Written and Composed by Felix McGlennon.
Arranged by John S. Raker.
Sung by Tony Paster.
In joy and in sorrow we ramble through life,
From when our existence begins;
When first in our cradles we smiling are seen,
We all look us like us two pins.
A girl grows to maidenhood-still in short frocks
She giggling and larking is seen;
But as she grows older a change we observe,
And when she's about tweet sixteen-"
She's very shy and bashful, modest, and so good,
Says, "Now, don't you kiss me, for you know it's rude!"
Screams out, ' Oh, you mustn't!" whispers then, You may "-
Fond of romping with the boys on life's highway.
From girlhood to womanhood's but a short step.
She stands at the altar with pride;
Her husband looks fondly as she says, "I will,"
And kisses his newly-made bride.
'Midst hearty good wishes, 'midst slippers and rice,
They're off on their honeymoon sped;
He thinks her an angel and everything nice,
But when she's a year or two wed-
She's sneaking all the bed-clothes, saying, "Goodnight, Jack!"
Warming her cold tootsies on her husband's back.
"Don't you hear the baby? get up, nurse him, prayYou're a nice 'un for a dad on life's highway.
But husbands are not always what they should be;
A wife very soon finds it out.
A woman's chief weapon's her dear little tongue,
And, oh, when she's vexed can't she shout.
Her husband goes out with his bachelor friends,
Says, "I shall come home when I like."
She nurses her wrath and the poker as well,
And when he returns she's on strike.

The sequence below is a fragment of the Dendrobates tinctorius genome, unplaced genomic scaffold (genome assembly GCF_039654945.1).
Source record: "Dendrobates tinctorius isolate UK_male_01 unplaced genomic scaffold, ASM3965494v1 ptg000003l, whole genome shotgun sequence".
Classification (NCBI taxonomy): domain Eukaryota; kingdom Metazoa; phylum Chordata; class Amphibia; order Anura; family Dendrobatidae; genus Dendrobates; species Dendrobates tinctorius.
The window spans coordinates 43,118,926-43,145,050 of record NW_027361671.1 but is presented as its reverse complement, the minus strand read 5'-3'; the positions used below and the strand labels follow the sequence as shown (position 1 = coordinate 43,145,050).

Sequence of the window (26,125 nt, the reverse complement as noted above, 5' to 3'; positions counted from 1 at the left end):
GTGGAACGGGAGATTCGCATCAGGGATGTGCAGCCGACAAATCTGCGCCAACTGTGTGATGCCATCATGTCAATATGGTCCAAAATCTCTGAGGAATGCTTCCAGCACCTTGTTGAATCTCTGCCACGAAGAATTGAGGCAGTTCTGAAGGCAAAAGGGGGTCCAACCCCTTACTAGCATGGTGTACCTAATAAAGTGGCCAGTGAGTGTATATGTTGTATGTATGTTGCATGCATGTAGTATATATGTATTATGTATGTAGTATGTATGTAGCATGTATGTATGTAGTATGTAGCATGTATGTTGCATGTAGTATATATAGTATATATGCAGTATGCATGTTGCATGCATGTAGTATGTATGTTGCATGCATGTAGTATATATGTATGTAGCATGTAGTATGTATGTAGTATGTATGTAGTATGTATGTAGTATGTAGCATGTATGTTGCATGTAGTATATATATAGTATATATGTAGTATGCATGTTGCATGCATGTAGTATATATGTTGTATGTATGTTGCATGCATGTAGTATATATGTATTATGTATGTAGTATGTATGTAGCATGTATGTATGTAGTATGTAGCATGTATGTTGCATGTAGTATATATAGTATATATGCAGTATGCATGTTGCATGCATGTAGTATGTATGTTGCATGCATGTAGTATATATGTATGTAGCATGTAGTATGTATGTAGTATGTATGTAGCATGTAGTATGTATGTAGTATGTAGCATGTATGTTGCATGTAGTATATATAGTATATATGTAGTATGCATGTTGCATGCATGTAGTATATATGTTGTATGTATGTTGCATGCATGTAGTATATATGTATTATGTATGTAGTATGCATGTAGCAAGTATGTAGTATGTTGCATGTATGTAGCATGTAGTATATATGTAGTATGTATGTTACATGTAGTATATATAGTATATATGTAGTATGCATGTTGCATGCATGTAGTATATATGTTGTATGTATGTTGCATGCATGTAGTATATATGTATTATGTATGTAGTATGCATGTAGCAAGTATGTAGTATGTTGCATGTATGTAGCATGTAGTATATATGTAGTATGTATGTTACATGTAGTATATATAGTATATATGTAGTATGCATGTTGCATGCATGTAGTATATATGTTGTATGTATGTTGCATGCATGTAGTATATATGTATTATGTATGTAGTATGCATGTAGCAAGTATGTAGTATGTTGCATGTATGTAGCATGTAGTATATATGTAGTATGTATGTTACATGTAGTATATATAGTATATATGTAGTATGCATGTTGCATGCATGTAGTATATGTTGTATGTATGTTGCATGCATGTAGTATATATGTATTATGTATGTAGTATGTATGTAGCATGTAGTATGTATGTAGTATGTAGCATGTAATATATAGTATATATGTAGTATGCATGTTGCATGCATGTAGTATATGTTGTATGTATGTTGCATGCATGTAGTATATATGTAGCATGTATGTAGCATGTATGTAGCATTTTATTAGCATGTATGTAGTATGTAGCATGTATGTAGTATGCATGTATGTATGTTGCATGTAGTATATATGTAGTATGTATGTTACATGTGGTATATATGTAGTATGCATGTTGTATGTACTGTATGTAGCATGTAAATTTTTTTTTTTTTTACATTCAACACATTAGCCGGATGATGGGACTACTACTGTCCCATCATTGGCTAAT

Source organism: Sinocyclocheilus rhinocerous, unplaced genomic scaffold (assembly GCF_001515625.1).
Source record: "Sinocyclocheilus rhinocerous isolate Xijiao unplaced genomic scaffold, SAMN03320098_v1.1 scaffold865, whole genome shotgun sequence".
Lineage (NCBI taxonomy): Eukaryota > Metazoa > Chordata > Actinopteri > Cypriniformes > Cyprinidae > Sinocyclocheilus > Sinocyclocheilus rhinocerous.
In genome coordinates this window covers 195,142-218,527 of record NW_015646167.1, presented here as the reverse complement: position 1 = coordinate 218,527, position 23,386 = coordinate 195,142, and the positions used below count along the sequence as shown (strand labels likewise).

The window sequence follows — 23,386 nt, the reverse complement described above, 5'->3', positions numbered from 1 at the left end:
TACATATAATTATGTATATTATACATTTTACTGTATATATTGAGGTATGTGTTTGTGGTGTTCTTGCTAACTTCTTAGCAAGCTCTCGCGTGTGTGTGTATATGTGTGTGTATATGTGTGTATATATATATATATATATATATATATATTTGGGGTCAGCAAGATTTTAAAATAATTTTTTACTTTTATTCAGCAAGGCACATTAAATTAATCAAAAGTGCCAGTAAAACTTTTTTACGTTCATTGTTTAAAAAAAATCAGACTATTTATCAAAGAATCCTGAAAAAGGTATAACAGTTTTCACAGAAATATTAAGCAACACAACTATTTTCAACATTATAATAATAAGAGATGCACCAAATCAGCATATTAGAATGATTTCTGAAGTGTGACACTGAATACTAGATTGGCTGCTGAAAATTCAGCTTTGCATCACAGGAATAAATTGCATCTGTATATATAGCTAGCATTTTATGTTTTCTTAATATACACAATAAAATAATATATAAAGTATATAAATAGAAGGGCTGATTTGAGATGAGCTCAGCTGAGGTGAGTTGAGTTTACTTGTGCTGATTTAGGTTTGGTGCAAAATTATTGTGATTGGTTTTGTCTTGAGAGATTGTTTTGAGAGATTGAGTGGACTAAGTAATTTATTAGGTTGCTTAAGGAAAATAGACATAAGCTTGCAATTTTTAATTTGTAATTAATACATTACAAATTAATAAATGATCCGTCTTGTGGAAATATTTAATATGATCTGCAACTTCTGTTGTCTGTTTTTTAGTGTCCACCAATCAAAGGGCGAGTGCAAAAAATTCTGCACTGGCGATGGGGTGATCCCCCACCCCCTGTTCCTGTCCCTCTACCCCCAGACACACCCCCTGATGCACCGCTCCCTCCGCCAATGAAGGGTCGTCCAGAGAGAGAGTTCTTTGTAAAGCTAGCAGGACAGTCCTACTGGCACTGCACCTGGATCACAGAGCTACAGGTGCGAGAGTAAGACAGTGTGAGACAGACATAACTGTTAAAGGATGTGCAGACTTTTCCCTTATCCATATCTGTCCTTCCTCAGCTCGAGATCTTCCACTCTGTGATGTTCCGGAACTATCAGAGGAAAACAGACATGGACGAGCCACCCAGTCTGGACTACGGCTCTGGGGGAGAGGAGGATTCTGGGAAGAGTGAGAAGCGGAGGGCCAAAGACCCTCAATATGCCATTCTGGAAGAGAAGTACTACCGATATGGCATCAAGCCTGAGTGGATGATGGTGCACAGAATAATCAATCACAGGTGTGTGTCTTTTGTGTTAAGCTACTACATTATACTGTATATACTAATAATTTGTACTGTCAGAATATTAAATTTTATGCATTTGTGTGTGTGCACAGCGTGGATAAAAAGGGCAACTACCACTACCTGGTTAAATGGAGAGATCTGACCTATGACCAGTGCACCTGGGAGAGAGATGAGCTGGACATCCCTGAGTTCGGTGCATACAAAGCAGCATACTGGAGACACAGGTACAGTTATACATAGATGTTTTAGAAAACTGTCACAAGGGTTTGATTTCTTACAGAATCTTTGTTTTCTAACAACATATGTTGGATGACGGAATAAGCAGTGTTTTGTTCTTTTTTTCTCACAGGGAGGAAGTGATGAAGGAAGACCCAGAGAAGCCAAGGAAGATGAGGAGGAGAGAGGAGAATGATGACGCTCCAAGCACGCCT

She's waiting for her husband-one or two a. m.-
Waiting with the poker-" Take that, oh, you gem!
Running thro' his pockets, collaring his pay'Tis the usual married dodge on life's highway.
The love that a fond mother bears for her boy
Is the tenderest feeling on earth;
His tottering footsteps she lovingly guides;
Her eyes beam with pleasure and mirth;
But, ah! when her boy has to proud manhood grown,
A sword he is yearning to wield.
My country's in danger; the poor mother sighs
As he starts for the grim battle-field.
"Heaven bless you, darling; tho' it breaks my heart,
England wants brave soldiers, from you I must part."
See her when the news comes -fallen in the fray,
'Tis a mournful episode in life's highway.
Old Time has rolled on, and his fingers have traced
The furrows of sorrow and care,
And grandmamma sits at the cosy fireside,
With dim eyes and silvery hair;
Beside her is grandpa, once sturdy and strong,
But now he is feeble and slow;
But grandma still loves him and clings to his side,
As she did in the days long ago.
Clinging to her husband, none on earth like him,
Thinking of by-gone days, ere their eyes grew dim.
Kissing him so fondly, tho' he's old and gray,
Side by side they near the end of life's highway.